Insert data

You can insert data into a distributed hypertable with an INSERT statement. The syntax looks the same as for a regular hypertable or PostgreSQL table. For example:

INSERT INTO conditions(time, location, temperature, humidity)
  VALUES (NOW(), 'office', 70.0, 50.0);

Optimize data insertion

Distributed hypertables have higher network load than regular hypertables, because they must push inserts from the access node to the data nodes. You can optimize your insertion patterns to reduce load.

Insert data in batches

Reduce load by batching your INSERT statements over many rows of data, instead of performing each insertion as a separate transaction.

The access node first splits the batched data into smaller batches by determining which data node each row should belong to. It then writes each batch to the correct data node.

Optimize insert batch size

When inserting to a distributed hypertable, the access node tries to convert INSERT statements into more efficient COPY operations between the access and data nodes. But this doesn't work if:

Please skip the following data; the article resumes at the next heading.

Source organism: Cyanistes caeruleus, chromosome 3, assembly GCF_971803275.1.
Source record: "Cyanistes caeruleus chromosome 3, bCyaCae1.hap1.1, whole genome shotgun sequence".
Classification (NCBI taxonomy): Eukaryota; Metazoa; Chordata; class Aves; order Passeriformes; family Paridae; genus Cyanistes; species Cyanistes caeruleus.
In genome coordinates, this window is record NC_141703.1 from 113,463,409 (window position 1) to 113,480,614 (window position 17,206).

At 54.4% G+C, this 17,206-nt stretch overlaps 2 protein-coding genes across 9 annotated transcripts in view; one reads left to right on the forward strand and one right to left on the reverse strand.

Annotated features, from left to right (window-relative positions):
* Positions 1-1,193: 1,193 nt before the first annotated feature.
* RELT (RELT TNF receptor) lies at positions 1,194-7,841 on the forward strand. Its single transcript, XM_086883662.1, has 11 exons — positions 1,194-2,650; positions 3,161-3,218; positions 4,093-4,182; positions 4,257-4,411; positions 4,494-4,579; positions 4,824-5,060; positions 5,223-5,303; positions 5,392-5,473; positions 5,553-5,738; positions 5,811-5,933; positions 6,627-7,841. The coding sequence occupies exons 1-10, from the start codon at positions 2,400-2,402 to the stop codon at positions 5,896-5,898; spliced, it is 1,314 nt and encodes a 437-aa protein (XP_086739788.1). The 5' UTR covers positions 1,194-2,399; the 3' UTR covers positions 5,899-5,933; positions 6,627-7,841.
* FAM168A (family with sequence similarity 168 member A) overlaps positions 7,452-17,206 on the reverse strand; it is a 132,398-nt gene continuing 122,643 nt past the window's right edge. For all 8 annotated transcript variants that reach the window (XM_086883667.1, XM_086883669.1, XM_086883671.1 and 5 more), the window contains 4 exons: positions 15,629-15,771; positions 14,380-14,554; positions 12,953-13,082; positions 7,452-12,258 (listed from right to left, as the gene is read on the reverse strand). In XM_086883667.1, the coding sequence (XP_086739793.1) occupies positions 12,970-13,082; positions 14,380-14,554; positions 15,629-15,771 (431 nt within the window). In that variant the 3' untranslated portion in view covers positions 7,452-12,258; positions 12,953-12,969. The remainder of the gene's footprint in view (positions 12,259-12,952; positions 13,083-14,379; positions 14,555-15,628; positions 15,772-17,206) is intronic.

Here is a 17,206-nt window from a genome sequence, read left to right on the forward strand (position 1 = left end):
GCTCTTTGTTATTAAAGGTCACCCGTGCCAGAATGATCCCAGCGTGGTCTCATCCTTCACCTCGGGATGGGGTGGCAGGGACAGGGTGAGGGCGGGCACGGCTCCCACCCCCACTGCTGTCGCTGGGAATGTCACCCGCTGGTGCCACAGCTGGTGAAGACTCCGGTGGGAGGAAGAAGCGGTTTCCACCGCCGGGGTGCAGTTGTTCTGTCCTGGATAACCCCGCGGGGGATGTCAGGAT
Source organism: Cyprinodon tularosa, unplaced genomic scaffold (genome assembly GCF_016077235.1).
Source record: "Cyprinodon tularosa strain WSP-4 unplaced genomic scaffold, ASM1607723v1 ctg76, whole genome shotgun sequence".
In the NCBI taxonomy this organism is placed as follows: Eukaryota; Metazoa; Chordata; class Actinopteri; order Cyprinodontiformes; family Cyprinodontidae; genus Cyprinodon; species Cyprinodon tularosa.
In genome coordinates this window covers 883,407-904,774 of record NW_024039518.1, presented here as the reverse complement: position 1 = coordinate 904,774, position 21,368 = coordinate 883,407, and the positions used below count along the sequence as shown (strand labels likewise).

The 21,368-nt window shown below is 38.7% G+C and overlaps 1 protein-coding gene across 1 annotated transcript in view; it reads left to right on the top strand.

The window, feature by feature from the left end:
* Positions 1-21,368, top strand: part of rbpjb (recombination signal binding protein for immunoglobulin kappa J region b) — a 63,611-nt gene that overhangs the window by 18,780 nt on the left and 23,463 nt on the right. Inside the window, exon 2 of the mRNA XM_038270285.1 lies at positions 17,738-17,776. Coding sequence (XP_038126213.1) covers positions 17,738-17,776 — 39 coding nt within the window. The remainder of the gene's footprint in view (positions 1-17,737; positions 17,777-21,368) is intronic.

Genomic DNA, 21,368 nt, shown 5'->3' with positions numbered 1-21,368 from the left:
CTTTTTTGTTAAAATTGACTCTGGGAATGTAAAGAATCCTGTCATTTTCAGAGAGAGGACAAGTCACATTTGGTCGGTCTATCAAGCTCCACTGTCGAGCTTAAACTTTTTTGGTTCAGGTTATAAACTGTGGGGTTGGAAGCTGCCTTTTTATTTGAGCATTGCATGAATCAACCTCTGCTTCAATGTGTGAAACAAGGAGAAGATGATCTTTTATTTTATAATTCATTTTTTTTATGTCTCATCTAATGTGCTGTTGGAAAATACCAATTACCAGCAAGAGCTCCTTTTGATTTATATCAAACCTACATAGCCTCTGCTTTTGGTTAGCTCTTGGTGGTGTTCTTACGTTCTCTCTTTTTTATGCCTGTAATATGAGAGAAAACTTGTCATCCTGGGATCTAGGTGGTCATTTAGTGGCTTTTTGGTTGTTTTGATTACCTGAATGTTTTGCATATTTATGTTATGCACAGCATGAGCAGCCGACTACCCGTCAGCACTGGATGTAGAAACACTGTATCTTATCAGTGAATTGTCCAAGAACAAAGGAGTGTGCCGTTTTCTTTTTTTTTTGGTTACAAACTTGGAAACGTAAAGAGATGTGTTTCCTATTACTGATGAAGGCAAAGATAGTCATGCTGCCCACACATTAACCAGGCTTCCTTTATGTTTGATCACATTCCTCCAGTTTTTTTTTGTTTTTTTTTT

• The INSERT statement has a RETURNING clause and
  • The hypertable has triggers that could alter the returned data

In this case, the planner uses a multi-row prepared statement to insert into each data node. It splits the original insert statement across these sub-statements. You can view the plan by running an EXPLAIN on your INSERT statement.

In the prepared statement, the access node can buffer a number of rows before flushing them to the data node. By default, the number is 1000. You can optimize this by changing the timescaledb.max_insert_batch_size setting, for example to reduce the number of separate batches that must be sent.

The maximum batch size has a ceiling. This is equal to the maximum number of parameters allowed in a prepared statement (currently 32,767) divided by the number of columns in each row. For example, if you have a distributed hypertable with 10 columns, the highest you can set the batch size is 3276.

For more information on changing timescaledb.max_insert_batch_size, see the section on TimescaleDB configuration.

Use a copy statement instead

COPY can perform better than INSERT on a distributed hypertable. But it doesn't support some features, such as conflict handling using the ON CONFLICT clause.

To copy from a file to your hypertable, run:

COPY <HYPERTABLE> FROM '<FILE_PATH>';

When doing a COPY, the access node switches each data node to copy mode. It then streams each row to the correct data node.

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